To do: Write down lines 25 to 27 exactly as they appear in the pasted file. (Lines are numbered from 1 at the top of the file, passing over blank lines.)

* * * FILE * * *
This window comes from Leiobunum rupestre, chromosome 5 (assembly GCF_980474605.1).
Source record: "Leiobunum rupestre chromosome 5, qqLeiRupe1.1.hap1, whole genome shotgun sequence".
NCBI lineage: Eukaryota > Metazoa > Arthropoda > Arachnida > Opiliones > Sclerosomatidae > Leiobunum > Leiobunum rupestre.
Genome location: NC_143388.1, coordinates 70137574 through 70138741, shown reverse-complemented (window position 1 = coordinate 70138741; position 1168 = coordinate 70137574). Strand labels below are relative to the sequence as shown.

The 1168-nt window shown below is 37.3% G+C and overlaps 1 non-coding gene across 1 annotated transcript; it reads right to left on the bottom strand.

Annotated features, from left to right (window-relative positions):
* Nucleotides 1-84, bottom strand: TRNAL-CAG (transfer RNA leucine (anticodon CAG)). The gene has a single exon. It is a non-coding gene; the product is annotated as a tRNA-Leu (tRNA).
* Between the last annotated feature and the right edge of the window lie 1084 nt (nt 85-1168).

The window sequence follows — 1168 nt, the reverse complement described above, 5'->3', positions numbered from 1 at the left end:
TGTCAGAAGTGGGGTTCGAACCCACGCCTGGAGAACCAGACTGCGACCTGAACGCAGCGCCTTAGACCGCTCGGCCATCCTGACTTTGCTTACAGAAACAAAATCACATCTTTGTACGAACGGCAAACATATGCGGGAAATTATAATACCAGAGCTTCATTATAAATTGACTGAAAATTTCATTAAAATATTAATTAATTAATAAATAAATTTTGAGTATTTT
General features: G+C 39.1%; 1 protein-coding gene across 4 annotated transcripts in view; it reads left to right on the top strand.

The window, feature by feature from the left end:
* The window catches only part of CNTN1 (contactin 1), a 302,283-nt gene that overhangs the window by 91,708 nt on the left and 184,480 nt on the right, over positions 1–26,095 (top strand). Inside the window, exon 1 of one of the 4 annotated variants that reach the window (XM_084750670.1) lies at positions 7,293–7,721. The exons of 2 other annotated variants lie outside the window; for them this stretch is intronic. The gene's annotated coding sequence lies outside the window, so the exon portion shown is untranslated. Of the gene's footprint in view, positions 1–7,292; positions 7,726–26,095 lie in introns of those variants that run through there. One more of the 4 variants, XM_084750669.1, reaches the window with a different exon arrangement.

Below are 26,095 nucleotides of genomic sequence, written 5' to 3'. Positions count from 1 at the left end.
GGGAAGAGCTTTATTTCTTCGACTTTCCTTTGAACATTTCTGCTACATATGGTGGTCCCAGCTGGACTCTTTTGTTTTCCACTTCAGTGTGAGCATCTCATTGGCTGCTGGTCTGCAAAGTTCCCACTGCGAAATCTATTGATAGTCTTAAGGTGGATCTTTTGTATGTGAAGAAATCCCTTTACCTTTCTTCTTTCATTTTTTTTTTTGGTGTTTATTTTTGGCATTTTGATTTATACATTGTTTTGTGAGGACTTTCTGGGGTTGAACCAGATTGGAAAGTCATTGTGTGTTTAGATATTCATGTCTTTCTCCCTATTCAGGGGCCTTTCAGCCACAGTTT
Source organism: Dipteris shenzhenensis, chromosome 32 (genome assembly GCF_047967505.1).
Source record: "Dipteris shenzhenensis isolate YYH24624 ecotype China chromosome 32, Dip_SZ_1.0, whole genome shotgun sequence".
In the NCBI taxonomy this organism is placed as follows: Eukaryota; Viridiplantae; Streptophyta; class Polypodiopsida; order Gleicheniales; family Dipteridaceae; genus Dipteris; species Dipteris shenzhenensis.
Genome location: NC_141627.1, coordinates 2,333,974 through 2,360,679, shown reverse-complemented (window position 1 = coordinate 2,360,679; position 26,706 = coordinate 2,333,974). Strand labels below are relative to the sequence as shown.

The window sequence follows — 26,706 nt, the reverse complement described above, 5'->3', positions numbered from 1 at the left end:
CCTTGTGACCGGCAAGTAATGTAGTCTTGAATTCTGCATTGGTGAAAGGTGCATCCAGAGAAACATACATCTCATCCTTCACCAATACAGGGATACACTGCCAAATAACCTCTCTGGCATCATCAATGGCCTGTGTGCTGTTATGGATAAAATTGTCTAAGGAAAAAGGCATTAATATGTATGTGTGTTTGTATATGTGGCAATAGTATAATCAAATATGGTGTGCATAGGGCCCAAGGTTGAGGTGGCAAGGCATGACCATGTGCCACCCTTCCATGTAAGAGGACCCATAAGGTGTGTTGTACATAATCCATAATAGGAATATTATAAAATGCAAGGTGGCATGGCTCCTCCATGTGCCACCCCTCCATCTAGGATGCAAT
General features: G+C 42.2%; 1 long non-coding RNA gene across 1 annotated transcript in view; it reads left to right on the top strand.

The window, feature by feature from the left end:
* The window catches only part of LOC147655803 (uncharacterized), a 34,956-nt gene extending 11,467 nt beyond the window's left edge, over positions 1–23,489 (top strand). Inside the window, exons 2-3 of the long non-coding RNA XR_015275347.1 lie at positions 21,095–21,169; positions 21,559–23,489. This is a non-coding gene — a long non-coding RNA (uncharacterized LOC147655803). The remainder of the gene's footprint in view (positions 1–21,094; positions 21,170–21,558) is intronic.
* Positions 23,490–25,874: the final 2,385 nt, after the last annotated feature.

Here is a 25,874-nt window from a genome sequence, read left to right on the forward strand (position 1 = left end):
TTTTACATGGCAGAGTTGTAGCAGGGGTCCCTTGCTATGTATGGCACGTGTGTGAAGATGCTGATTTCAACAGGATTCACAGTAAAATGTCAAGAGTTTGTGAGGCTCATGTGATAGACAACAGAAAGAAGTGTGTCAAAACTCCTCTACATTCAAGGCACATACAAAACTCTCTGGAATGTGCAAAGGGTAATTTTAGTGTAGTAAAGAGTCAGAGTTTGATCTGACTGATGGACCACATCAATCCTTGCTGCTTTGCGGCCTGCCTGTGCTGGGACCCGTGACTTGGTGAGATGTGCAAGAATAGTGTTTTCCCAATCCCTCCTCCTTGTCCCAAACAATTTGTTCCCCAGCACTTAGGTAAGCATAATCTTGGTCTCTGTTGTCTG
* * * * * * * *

* Positions 23,490–25,874: the final 2,385 nt, after the last annotated feature.

Here is a 25,874-nt window from a genome sequence, read left to right on the forward strand (position 1 = left end):
TTTTACATGGCAGAGTTGTAGCAGGGGTCCCTTGCTATGTATGGCACGTGTGTGAAGATGCTGATTTCAACAGGATTCACAGTAAAATGTCAAGAGTTTGTGAGGCTCATGTGATAGACAACAGAAAGAAGTGTGTCAAAACTCCTCTACATTCAAGGCACATACAAAACTCTCTGGAATGTGCAAAGGGTAATTTTAGTGTAGTAAAGAGTCAGAGTTTGATCTGACTGATGGACCACATCAATCCTTGCTGCTTTGCGGCCTGCCTGTGCTGGGACCCGTGACTTGGTGAGATGTGCAAGAATAGTGTTTTCCCAATCCCTCCTCCTTGTCCCAAACAATTTGTTCCCCAGCACTTAGGTAAGCATAATCTTGGTCTCTGTTGTCTG